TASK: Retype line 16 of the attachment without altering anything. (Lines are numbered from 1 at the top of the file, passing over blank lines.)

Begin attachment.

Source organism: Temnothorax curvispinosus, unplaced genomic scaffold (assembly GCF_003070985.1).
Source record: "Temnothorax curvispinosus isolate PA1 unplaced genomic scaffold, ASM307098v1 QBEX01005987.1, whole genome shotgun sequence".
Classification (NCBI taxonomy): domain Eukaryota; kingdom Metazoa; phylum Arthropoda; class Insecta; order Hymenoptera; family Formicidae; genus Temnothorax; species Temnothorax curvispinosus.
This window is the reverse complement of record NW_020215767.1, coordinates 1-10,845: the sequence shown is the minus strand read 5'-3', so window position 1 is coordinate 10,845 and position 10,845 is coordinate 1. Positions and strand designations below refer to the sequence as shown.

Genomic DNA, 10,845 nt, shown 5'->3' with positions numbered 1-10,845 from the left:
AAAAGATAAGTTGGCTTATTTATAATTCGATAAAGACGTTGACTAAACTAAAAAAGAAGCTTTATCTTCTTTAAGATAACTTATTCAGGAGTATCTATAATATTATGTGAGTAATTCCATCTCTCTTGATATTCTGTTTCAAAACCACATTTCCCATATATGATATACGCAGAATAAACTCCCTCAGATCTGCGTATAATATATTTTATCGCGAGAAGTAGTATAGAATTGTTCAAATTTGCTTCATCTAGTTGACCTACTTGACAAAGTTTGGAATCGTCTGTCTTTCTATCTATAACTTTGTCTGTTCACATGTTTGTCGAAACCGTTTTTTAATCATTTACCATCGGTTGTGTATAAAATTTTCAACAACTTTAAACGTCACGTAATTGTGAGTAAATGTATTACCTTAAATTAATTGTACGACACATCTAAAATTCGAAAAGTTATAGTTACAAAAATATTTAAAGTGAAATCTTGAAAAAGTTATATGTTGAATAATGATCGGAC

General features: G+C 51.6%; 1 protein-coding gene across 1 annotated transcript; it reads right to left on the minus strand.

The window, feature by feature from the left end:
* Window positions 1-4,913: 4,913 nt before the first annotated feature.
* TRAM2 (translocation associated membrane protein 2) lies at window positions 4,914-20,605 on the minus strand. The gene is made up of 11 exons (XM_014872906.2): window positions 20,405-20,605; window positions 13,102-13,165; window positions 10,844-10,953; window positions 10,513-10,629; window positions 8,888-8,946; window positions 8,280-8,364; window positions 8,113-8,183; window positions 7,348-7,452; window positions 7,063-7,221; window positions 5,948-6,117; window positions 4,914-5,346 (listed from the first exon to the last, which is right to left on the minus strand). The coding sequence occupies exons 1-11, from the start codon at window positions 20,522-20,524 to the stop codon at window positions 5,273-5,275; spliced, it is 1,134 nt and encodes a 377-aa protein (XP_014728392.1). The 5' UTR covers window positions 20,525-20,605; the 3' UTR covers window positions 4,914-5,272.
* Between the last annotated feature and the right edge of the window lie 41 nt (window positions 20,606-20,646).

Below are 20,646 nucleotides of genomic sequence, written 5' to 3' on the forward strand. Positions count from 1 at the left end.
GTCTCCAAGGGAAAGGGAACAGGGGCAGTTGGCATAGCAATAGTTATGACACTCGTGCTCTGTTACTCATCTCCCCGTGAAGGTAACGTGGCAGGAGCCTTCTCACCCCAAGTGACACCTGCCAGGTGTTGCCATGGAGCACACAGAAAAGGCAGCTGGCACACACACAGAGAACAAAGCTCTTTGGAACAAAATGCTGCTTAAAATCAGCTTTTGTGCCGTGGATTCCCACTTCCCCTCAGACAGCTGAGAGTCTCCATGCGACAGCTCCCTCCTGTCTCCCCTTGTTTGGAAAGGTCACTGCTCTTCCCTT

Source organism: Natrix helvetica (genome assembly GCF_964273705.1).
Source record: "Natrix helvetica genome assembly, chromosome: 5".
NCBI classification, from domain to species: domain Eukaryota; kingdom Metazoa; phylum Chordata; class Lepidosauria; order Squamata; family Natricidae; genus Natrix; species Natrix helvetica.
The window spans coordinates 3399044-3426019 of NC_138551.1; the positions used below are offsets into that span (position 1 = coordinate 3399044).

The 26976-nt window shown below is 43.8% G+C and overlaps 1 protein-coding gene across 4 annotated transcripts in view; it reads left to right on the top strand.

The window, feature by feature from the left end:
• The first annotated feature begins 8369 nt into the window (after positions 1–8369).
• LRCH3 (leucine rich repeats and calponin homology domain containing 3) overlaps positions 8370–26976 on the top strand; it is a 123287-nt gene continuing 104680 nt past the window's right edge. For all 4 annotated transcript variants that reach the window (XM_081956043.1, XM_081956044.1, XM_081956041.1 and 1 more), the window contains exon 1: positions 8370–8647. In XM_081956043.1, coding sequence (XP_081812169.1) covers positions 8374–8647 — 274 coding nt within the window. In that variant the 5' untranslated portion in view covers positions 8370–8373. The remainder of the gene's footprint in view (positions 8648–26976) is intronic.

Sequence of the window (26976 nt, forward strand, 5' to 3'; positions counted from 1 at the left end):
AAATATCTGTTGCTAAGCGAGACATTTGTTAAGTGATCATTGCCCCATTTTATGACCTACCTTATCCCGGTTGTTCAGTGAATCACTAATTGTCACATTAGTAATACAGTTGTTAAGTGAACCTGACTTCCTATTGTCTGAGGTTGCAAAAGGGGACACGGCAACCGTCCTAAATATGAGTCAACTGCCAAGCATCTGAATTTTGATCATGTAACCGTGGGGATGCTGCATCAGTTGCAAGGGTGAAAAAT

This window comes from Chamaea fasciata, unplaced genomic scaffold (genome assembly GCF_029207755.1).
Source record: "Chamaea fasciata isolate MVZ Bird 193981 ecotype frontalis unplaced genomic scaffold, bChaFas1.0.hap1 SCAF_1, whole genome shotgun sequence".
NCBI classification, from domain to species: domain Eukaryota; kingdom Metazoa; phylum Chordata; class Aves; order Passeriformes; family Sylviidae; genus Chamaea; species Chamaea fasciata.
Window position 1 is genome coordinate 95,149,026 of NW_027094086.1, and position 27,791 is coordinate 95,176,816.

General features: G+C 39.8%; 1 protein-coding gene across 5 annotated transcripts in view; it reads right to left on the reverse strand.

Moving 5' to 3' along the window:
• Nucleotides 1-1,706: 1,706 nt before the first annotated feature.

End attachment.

NCBI classification, from domain to species: domain Eukaryota; kingdom Metazoa; phylum Chordata; class Lepidosauria; order Squamata; family Natricidae; genus Natrix; species Natrix helvetica.